If there's one weakness to the business of print marketing, especially now, it's the lack of speed and urgency. Not a snail's pace, but more like a lazy dog. While digital advertising can quickly and effectively display a targeted advertisement and then measure whether it worked in real-time, a print flyer takes a few days to process and deliver. When you're trying to attain the results of your direct marketing campaign, you can no longer wait for the people to come in. More importantly, there will be opportunities where you can capture a particular audience member on the fly, but only if you have the foresight and resources to respond, which usually isn't the case when working with print media.
With that said, a confluence of near-real-time response and effective print marketing is now possible. Utilizing the technology of programmatic buying and advertising, you can put a little bit of your spend on quickly responding to a particular customer's action and establishing a digital presence in your mailed materials. That will enable you to build a stronger relationship with the customer, keep your marketing spend under control and get a nice grasp on how your campaign's functioning.
Automation with paper
So what exactly is programmatic buying? As Advertising Age noted, Jimmy Kimmel wasn't far off when he called it the "gluten" of advertising. It's important, but nobody knows why at this point. It represents a wide range of technologies that automate market buys and placement. Instead of having to rely on humans to assess where and when to send out a flyer or place a digital ad, this process gets done automatically. You don't have to wait or guess when to send something, be it a targeted message or a general blast to a wider audience.
This process is the result of different technologies converging at just the right time. It's sort of like a happy impromptu party in the middle of Times Square with your friends who all just coincidentally arrived there. The rise of data analytics plays hugely into this, for it allows you to make informed decisions based on who scanned the QR code on your mailers. You can even use predictive analytics to anticipate how and when customers will reply to what you're offering.
Programmatic buying can make direct mail campaigns much more active.
Playing off each other's strengths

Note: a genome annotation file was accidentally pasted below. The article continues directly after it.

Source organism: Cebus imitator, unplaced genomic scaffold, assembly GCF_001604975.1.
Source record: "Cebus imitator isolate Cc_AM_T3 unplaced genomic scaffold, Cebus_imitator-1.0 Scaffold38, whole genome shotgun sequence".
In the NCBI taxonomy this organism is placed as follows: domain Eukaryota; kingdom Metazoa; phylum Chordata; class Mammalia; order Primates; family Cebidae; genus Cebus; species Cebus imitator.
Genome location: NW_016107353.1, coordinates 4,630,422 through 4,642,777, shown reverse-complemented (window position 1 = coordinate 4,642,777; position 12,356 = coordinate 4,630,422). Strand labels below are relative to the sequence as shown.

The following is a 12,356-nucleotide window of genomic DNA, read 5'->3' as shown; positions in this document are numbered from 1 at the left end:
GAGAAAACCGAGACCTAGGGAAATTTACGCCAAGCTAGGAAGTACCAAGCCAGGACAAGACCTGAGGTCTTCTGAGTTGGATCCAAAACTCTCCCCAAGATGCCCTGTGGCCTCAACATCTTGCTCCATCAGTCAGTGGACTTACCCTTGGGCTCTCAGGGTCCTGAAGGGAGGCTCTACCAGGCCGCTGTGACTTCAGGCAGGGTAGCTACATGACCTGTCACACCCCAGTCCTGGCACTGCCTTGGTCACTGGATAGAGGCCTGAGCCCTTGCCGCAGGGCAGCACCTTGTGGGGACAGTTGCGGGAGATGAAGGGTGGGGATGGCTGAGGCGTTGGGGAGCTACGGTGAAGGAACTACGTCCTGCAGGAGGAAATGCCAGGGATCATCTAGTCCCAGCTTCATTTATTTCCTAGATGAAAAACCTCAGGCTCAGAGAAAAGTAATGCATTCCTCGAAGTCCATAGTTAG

Of course, the benefits aren't immediately obvious to direct mail marketing campaigns. The trick is to take a hybrid approach, combining the chocolate of direct mail with the real-time peanut butter of digital campaigns to make a delicious peanut butter cup. This is something already underway, thanks to PebblePost. Direct Marketing News reported on the release of the new service, which combinesprogrammatic buys with reactive mailing strategies. To give an example, say a person goes on to Target.com and puts some sale items in her shopping cart, then abandons because her dog's chasing a squirrel for the third time in an hour. She forgets, but PebblePost doesn't. Within three days of no response, the service kicks in and sends a postcard with a personalized offer based on the sale and what items are in the cart. Suddenly, mail marketing just got a lot more personalized.
This isn't the only potential of real-time responses to mail, either. The U.S.P.S. began a roll-out of Real Mail Notification recently. Gary Reblin, a Postal Service executive explained to Direct Marketing News that the service basically allows people to look at their mail before it even shows up to their mailbox via email, thanks to image scanners at mail sorting facilities. That seems like a novelty, until Reblin explained that you can work with the post office by offering HTML code that links your direct mailer to an offer or promotion. That not only saves time and money, but offers chances of more specific offers that cater to customers directly. It opens up whole new worlds for marketing strategy, as well as food analogies.